:Listen to H.E.Miller’s song ‘Strike the Earth’ 

TrashCan Magazine’s review of H.E.Miller’s rock music CD ‘Apocalyptic Dreams’

(Originally published Oct. 2010)

Apocalyptic Dreams Evokes Heyday of 70’s

by Jon Bernstien

“I’m a blast from the past, a calling to the future,” H.E. Miller sings in “Industrialization Blues,” one of the standout tracks in his debut full-length LP Apoclyptic Dreams.  Staying true to his word, Miller’s sound is decidedly retro, evoking a pantheon of rock ‘n’ roll legend throughout the 14-track record.  

The record was made entirely by H.E. Miller, who sings and plays all instruments on every track.  It’s no surprise then that the opener “Rocking Tonight,” with it’s driving rockabilly beat, references one of rock ‘n’ roll’s most mythologized ditties: Elvis Presleys’ “Good Rockin’ Tonight.”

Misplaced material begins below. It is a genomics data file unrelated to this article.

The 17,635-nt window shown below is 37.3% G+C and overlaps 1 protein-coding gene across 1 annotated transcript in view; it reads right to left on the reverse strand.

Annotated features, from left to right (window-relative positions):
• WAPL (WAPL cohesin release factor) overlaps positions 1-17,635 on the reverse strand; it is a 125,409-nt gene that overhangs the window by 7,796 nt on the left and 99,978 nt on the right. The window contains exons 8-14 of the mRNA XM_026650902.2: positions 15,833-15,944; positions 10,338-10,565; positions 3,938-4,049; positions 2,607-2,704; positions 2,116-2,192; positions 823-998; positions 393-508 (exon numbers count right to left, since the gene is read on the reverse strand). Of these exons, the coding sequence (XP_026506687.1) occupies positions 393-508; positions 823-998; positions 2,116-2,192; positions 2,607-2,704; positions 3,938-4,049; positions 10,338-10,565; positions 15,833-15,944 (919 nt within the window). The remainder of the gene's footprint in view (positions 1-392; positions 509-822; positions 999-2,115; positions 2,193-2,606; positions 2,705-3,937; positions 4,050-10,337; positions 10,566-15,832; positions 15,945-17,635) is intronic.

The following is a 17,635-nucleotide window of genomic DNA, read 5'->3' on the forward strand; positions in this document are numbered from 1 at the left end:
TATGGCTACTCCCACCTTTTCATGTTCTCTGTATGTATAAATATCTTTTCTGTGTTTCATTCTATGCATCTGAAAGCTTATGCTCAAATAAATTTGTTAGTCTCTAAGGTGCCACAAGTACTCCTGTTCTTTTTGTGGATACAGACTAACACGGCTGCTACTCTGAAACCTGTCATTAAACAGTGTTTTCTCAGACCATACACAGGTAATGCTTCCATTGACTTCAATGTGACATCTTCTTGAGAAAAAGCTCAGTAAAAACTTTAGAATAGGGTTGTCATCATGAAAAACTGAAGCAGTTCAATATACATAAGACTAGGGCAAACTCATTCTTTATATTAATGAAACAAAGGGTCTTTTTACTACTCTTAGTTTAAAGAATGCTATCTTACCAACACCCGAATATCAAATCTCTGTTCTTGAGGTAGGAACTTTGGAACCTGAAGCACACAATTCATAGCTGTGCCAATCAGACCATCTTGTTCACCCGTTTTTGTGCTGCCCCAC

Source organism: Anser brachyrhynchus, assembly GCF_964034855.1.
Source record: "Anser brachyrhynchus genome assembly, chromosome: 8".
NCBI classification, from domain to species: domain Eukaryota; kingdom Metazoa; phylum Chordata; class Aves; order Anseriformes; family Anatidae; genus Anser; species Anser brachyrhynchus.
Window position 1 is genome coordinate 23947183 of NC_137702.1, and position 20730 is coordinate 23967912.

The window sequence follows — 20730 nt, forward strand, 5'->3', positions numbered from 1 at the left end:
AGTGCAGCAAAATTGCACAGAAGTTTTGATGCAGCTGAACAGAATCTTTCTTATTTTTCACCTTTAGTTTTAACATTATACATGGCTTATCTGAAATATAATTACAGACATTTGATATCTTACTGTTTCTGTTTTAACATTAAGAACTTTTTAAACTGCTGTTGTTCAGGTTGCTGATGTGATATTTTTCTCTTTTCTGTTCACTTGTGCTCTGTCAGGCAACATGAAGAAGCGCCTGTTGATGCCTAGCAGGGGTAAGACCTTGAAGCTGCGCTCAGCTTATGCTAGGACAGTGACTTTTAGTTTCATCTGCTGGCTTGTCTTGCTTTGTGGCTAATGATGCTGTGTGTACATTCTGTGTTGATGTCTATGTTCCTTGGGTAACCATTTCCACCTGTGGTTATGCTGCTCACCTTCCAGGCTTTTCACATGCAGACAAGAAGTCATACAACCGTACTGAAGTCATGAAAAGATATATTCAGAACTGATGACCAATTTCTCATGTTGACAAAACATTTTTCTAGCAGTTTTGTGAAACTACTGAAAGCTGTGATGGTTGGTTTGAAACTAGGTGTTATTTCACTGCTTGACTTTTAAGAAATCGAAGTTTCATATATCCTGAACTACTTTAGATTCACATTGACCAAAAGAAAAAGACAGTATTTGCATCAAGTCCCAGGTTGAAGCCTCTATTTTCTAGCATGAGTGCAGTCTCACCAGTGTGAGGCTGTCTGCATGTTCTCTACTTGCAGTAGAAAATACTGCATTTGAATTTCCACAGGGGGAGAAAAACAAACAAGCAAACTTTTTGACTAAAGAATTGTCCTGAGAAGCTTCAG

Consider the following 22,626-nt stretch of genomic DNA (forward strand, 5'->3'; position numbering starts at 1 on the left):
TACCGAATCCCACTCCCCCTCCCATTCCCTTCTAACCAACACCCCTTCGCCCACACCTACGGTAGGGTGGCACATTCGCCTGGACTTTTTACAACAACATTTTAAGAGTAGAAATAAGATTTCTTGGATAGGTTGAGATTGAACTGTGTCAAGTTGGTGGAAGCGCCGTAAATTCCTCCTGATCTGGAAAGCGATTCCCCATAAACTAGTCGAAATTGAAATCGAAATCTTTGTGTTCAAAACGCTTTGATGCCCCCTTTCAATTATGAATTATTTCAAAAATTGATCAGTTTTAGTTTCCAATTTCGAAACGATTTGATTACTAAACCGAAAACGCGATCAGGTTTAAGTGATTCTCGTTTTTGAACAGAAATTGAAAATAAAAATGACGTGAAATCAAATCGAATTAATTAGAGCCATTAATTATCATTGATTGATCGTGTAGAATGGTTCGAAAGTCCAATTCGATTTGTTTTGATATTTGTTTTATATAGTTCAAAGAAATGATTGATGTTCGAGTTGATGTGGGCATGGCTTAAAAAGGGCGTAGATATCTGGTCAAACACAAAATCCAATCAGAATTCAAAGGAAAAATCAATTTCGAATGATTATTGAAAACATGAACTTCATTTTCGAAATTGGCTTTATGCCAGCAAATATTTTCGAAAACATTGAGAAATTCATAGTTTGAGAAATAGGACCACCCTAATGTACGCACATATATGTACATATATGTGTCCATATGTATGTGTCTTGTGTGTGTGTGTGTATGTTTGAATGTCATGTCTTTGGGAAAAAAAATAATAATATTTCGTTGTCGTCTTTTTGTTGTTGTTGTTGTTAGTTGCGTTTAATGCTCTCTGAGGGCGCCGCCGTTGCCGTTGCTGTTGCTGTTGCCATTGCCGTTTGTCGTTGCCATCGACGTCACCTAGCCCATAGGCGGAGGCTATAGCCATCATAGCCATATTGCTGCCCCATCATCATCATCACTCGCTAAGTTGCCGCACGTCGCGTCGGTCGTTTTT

Apocalyptic Dreams,
a strongly-thematic concept album that tackles religion and the end times in the 21st century, is a statement in itself in today’s post-album music world.  For a debut garage rock album to be precisely conceived, so carefully executed, is both shocking and inspiring.  

The roughed, unpolished production on Apocalyptic Dreams can be a bit jarring, but only because itsprofessionalism shines through in every other regard—songwriting, musicianship, sequencing, and thematic unity—sounding more like a record from a worn-in rock legend than a debut album from rock and roll’s next call to the future.

1. Rocking Tonight
2. Peace of Mind
3. Strike the Earth
4. Dead End Street
5. Miracle
6. Call On Me
7. Universe
8. Angel of Light
9. The News
10. The Human Race
11. Industrialization Blues
12. Throw the First Stone
13. Death Knocking
14. Where Are You 


Prodigal Son Explained